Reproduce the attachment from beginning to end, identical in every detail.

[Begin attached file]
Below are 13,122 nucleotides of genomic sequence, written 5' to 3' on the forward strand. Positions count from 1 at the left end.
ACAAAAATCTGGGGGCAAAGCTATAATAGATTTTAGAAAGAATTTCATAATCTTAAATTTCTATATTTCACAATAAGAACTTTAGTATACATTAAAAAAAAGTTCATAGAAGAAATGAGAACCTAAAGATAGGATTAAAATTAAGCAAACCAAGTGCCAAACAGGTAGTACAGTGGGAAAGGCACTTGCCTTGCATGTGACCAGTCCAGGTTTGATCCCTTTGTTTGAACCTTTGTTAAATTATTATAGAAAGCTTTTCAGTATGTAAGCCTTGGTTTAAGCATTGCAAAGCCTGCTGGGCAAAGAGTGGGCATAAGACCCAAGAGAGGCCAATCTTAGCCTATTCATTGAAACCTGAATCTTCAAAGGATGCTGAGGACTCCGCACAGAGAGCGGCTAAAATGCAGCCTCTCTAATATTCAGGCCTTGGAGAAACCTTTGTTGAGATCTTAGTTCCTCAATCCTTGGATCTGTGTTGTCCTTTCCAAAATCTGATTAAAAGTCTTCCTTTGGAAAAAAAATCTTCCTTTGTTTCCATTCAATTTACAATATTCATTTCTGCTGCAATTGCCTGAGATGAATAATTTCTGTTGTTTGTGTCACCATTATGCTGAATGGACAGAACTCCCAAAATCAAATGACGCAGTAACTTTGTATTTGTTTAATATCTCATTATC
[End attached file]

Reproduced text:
Below are 13,122 nucleotides of genomic sequence, written 5' to 3' on the forward strand. Positions count from 1 at the left end.
ACAAAAATCTGGGGGCAAAGCTATAATAGATTTTAGAAAGAATTTCATAATCTTAAATTTCTATATTTCACAATAAGAACTTTAGTATACATTAAAAAAAAGTTCATAGAAGAAATGAGAACCTAAAGATAGGATTAAAATTAAGCAAACCAAGTGCCAAACAGGTAGTACAGTGGGAAAGGCACTTGCCTTGCATGTGACCAGTCCAGGTTTGATCCCTTTGTTTGAACCTTTGTTAAATTATTATAGAAAGCTTTTCAGTATGTAAGCCTTGGTTTAAGCATTGCAAAGCCTGCTGGGCAAAGAGTGGGCATAAGACCCAAGAGAGGCCAATCTTAGCCTATTCATTGAAACCTGAATCTTCAAAGGATGCTGAGGACTCCGCACAGAGAGCGGCTAAAATGCAGCCTCTCTAATATTCAGGCCTTGGAGAAACCTTTGTTGAGATCTTAGTTCCTCAATCCTTGGATCTGTGTTGTCCTTTCCAAAATCTGATTAAAAGTCTTCCTTTGGAAAAAAAATCTTCCTTTGTTTCCATTCAATTTACAATATTCATTTCTGCTGCAATTGCCTGAGATGAATAATTTCTGTTGTTTGTGTCACCATTATGCTGAATGGACAGAACTCCCAAAATCAAATGACGCAGTAACTTTGTATTTGTTTAATATCTCATTATC